A suitably journalled gear 30, which meshes with the ring gear 24, also is rovided upon the upon transverse channel members 36. These channel members are disposed so that they intersect adjacent the corner upright members l3, the intersecting channels slidingly engaging the upright members at their points of intersection. By this construction, the intersecting channel members are guided against the corner uprights during vertical movement and the platform is restrained against lateral movement when it is raised or lowered.

A pair of parallel shafts 31 are journalled in bearing brackets 38 that are secured to the upper ends of the corner uprights I3, and each shaft is provided adjacent th uprights I3 with a pair of fiat reels 39, upon which are wound the flexible cables 40. The ends of the cables 40 are attached to the platform 2'! and are adapted to hold the platform in suspended position at any desired elevation. Each shaft 31 also is provided with a sprocket wheel 4! that is connected by a chain 42 with a sprocket wheel 43 on th driven shaft of a worm gear'device 44 secured to the frame of the furnace. The worm gear devices 44 are adapted to be driven in unison by means of a suitable crank or hand wheel 45 that is connected thereto through a shaft 46. By the rotation of the crank 45, the rotation of the sprocket wheels 4| and 43 and of the shafts 31 i effected, causing the cables 40 to wind upon the reels and thereby effecting elevation of the platform 27.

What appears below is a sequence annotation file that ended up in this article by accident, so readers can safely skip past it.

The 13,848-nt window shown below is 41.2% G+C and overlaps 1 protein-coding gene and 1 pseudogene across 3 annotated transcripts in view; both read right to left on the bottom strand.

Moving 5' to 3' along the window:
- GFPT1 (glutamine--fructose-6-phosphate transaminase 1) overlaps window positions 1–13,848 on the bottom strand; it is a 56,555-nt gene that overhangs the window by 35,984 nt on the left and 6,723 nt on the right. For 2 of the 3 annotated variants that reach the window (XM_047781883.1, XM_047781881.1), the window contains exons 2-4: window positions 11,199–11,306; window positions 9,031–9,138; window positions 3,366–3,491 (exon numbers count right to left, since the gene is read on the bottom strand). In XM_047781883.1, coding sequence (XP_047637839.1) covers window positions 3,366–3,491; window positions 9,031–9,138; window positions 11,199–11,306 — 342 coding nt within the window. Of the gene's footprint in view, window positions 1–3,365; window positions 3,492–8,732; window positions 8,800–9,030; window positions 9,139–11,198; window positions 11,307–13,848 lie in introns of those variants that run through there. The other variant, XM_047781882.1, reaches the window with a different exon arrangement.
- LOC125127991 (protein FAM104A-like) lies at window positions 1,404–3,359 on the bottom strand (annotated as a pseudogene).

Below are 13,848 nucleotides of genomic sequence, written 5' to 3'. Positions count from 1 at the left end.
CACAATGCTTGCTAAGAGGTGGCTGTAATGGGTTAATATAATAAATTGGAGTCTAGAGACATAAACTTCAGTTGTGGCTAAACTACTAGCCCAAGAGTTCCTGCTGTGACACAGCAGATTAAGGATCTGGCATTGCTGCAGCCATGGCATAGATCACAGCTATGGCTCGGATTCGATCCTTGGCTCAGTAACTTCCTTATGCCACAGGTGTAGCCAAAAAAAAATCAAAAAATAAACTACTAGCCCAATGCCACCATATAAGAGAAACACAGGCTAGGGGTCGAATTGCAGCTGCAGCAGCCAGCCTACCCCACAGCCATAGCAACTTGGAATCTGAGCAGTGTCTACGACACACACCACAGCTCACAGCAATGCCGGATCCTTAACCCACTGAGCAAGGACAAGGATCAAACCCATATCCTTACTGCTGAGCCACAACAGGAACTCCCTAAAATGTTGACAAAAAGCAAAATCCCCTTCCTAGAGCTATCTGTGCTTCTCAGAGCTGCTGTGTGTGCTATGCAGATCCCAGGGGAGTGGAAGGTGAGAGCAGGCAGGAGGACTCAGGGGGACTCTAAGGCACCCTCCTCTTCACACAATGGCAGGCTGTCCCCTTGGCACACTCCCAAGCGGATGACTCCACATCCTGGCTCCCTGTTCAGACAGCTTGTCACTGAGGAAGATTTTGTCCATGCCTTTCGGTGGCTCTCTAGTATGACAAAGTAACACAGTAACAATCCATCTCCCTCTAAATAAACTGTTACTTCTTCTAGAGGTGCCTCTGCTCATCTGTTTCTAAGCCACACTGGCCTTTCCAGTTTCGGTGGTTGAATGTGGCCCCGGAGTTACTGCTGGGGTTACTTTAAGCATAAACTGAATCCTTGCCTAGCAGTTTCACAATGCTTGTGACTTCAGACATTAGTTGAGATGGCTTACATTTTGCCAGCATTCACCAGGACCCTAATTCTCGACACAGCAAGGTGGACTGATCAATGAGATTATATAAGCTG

In the operation of the remeltin'g apparatus, the fine aggregates of scrap aluminum are charged into the hopper 20, from whence they pass downwardly through the tube 9 and are discharged beneath the surface of the molten aluminum 2| within the furnace chamber. During the movement of the aluminum particles through the tube, oil and moisture and other foreign matter having a low boiling point are caused by the furnace heat to volatilize; yet the aluminum particles pass through the tube with sufficient speed that the furnace heat does not cause oxidation of the metal. The tube protects the particles from the burners as the fine aggregates of themetal pass downwardly, and the coolant flowing through the cooling chamber ID in the furnace roof adjacent the periphery of the tube serves to prevent the heat within the tube from becoming excessive.

When the molten charge is read to be removed from the furnace, the pinions I8 are caused to rotate. Since th pinions engage the rack portion of the rockers i4, their rotation actuates the rockers and causes the furnace structure to tilt. The molten metal then may be poured from the furnace through the discharge orifice 6.